A loss of investor confidence is forcing many physician organizations to cope without capital partners. Some aren't succeeding alone.
Take California, where at least four local physician organizations have filed for bankruptcy protection since November. At least three others are on the verge of insolvency, according to the California Medical Association.
Amid the alarm about failing medical groups, an advisory committee of the California Department of Corporations has been considering developing legislation that would enable it to monitor medical groups' solvency. Earlier, the department muddied its face by licensing FPA Medical Management for global risk shortly before FPA's July 1998 bankruptcy filing.
"California used to be the leading edge. Now we're the bleeding edge," says CMA Chief Executive Officer Jack Lewin, M.D., who asserts that premiums must increase or benefits diminish. The CMA is considering developing legislation that would require HMOs to offer capitation contracts without pharmacy risk, which has drained physician groups.
But Ira Davidoff, M.D., chairman of the American Medical Group Association, says "whining about premiums being too low" is unjustified.
Davidoff acknowledges that California physician groups have been walloped by drug costs and Medicare risk expenses lately. But he says he believes their financial performance has been marginal for several years. Until mid-1998, a hospital or an investor-owned management company was always ready to bail out ailing groups.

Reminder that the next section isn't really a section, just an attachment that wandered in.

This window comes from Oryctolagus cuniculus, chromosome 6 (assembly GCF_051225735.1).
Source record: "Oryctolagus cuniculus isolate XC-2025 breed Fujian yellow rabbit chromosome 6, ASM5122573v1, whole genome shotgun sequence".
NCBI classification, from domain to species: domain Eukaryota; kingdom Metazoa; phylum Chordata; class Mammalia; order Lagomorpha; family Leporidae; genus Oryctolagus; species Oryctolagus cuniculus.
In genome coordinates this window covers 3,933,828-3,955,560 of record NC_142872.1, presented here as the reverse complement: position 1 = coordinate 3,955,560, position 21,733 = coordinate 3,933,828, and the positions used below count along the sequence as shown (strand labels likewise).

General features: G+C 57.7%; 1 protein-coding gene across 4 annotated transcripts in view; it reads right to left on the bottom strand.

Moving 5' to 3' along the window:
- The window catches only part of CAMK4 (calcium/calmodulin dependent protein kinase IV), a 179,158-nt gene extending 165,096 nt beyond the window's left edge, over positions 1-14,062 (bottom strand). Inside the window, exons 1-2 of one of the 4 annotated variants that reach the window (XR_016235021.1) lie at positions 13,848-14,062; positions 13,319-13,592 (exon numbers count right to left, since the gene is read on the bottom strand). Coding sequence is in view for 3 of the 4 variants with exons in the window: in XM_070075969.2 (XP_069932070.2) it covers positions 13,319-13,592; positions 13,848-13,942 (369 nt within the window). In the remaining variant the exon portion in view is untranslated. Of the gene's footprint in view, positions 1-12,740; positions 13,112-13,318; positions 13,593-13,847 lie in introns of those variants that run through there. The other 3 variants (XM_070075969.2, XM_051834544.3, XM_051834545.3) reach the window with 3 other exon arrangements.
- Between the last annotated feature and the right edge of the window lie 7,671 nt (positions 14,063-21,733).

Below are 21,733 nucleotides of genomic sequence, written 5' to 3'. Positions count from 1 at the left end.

"In any industry, you have to learn to deliver your product or service for what the market is willing to pay," says Davidoff, chairman and medical director of the 30-physician Bay Valley Medical Group in Hayward, Calif., which has a 325-member independent practice association.
Bay Valley has turned a profit for each of the past eight years, Davidoff says, mainly by staying debt-free and
retaining earnings as a cushion against hard times. Keys to the group's success are putting the organization's needs before individual doctors' needs and empowering leaders to address market demands.
A newly published study supports the need for basic business skills in medical groups. Performance and Practices of Successful Medical Groups, issued by the Medical Group Management Association, says profitable groups use cost structures that are relatively low, bill and collect rigorously, use strategic planning, reward physicians for hard work, invest in quality management and information systems, and focus on customers.
Significantly, they aren't leveraged to the hilt. The debt ratio of better-performing groups is 79.62 vs. 79.75 for all groups, the study found.
Better performers generate more of their assets from internal operations than their peers do, making them more likely to weather adverse business conditions, the report says.
One of California's largest IPAs, the Brown and Toland Medical Group in San Francisco, learned the hard way.
The IPA posted an operating loss last year that caused it to withhold $4.5 million from its contracted physicians and lay off 10% of its 290-person staff. It had expected to pay for strategic and technology investments with venture capital, which never materialized, says Cecilia Montalvo, vice president for strategic development.
This year, Montalvo says, "we have committed to remain much more disciplined in (our) investments."